These problems are not unique to the Labour party; misogyny is everywhere in politics. You just have to look on Twitter to see women MPs – and any woman who speaks out – receiving rape and death threats. Women at political events are subject to threatening behaviour and sexual harassment. Sexism and violence against women at its heart is about power and control. And, as we all know, nowhere is power more highly-prized and sought-after than in politics.

While we campaign against misogyny, we must not fall into the trap of thinking Labour is above it; doing so lets women members down and puts the party in danger of not taking them seriously when they report incidents. 

The House of Commons’ women and equalities committee recently stated that political parties should have robust procedures in place to prevent intimidation, bullying or sexual harassment. The committee looked at this thanks to the work of Gavin Shuker, who has helped in taking up this issue since we first started highlighting it. Labour should follow this advice, put its values into action and change its structures and culture if we are to make our party safe for women.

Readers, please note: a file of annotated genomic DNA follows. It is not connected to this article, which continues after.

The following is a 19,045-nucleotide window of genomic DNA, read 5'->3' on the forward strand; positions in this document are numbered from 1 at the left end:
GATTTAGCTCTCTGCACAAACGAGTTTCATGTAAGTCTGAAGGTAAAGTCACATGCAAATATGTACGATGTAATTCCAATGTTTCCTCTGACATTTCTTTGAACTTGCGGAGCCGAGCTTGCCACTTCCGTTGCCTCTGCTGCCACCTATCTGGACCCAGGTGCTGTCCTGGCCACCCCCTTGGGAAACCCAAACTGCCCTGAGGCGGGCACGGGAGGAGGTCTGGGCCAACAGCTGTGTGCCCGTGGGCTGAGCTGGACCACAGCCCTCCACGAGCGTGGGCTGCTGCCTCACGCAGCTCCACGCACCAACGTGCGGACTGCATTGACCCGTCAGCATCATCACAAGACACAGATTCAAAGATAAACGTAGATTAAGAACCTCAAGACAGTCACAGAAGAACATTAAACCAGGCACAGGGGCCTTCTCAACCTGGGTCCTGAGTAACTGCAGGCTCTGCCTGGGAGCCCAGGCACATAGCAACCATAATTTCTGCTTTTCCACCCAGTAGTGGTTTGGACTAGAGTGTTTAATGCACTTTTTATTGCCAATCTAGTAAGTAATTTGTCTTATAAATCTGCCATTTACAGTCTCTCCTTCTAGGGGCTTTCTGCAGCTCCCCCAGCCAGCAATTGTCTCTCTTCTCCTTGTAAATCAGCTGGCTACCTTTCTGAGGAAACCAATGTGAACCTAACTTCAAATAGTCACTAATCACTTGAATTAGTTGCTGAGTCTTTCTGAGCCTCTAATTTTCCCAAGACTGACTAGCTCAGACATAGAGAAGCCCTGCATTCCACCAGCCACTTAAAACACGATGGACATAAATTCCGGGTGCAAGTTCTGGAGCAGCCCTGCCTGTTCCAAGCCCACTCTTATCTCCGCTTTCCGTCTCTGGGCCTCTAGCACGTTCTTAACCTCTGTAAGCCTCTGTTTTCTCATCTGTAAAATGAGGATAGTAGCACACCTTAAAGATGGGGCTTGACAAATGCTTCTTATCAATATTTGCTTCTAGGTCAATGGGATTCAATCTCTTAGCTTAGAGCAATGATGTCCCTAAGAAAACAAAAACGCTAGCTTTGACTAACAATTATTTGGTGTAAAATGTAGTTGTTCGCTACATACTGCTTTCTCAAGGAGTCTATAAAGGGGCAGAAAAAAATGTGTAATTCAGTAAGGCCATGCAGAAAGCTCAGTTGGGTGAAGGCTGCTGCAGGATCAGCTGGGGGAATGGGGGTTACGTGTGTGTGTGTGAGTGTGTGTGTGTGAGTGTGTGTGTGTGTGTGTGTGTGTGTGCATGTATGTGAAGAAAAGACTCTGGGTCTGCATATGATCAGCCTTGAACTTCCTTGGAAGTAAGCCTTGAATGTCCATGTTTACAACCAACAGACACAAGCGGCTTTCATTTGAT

We need thorough and enforced codes of conduct: online, offline and at all levels of the party, from branches to the parliamentary Labour party. These should be made clear to everyone upon joining, include reminders at the start of meetings and be up in every campaign office in the country.

Too many members – particularly new and young members – say they don’t know how to report incidents or what will happen if they do. This information should be given to all members, made easily available on the website and circulated to all local parties.